Hussain ibn Ali was born in 620 AD to a family famed for their values of love, honour and peace. Raised by his grandfather Muhammad (the last prophet of Islam), Hussain was known for his integrity, generosity of spirit and blindness to colour and social class. It was for this reason that people flocked to him and his family.
Despite cultural expectations of him as a ‘prince’ of his tribe and a prominent figure in the Islamic Empire, Hussain would shun the grandeur of his status in favour of breaking bread with the poor and needy. He broke all cultural moulds, brought people together and helped where he could.
Not long after the passing of Muhammad, the leadership of the vast Islamic Empire had fallen into the hands of the corrupt. The good values that Muhammad had spent his life instilling into society was slowly eradicated as the new ruler, Yazid, from the Ummayad dynasty was determined to gain complete control.
Hussain witnessed the basic rights and dignity of his people being violated, and good values from his society being drained. Yazid ruled with an iron fist, and demanded Hussain pay him allegiance to lend credibility to his own rule.
Hussain had to make a decision… Should he give his oath of allegiance to a tyrant – and stand aside as the people were being oppressed? Or make a stand and risk his own life? The timeless words of his grandfather Muhammad echoed in his heart, and Hussain knew what he had to do:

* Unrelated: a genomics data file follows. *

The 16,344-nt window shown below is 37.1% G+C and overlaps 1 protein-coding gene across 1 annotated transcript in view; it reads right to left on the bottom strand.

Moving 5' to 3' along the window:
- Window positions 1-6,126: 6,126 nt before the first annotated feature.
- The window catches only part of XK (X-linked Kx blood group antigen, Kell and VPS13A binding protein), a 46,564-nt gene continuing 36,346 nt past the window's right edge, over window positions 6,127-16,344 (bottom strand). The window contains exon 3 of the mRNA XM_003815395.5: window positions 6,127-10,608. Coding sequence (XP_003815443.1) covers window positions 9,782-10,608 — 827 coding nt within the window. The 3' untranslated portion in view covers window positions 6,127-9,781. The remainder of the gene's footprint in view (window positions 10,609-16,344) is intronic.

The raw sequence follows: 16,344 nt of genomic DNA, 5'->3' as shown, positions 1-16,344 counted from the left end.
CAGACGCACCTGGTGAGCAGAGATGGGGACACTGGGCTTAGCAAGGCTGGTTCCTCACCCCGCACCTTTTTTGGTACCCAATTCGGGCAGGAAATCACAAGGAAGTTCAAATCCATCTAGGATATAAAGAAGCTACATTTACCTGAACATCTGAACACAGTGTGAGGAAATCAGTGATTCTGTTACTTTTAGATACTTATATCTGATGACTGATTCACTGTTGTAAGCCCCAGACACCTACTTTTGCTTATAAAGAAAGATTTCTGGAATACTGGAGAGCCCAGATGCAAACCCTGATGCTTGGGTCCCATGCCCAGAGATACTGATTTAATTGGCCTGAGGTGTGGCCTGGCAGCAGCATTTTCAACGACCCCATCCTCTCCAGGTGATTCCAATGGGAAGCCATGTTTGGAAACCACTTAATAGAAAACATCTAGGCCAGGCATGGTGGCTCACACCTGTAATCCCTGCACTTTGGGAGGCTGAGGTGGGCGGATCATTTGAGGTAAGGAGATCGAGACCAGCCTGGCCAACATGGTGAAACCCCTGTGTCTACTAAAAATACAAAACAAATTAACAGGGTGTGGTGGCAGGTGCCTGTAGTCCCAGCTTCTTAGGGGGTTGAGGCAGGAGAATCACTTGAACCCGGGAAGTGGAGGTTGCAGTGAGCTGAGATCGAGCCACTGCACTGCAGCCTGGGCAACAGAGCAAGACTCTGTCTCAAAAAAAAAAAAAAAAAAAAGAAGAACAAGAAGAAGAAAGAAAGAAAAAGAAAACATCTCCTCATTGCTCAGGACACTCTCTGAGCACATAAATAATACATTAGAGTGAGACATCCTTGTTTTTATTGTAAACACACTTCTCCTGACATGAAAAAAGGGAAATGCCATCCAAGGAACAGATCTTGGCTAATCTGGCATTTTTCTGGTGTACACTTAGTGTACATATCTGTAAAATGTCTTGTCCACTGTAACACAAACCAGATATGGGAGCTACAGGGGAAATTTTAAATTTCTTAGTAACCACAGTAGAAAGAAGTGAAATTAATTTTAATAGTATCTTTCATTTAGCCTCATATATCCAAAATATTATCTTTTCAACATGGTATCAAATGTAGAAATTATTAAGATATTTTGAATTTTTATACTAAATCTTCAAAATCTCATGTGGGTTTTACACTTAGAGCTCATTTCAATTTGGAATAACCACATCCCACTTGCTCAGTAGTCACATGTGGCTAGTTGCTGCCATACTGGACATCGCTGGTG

“The greatest stand is to speak the word of truth in the face of a tyrant.”
Hussain chose to stand against Yazid and was forced to leave his home city under the threat of assassination. Alongwith his family and companions, Hussain made his way towards the East seeking to gain support for his uprising and avoid any violence. It was on this journey Hussain, his family and companions were forced to stop by an army of over 30,000, on the hot plains of a land called Karbala.
In 680 AD, after three days of no water and food in the scorching heat, Hussain stood and fell valiantly to defend those around him being oppressed and whilst standing for his principles. What makes Hussain’s stand extraordinary is that he chose to stand against a mammoth army despite having only 72 companions with him. Read more of the story here.
– Hussain ibn Ali
Through this tragic end but heroic act of sacrifice, Hussain was ultimately victorious. His death became the catalyst for revolutionary change and led to the collapse of Yazid’s tyrannic rule. Hussain stood by his principles till the very end, and his legacy continues to inspire millions around the world.
From civil rights leaders like Gandhi who was inspired by Hussain’s stand, to volunteers at local charities – people across the world are inspired by his selflessness, courage and determination. The story of Hussain ibn Ali stands as an inspiration to all, no matter what colour or creed.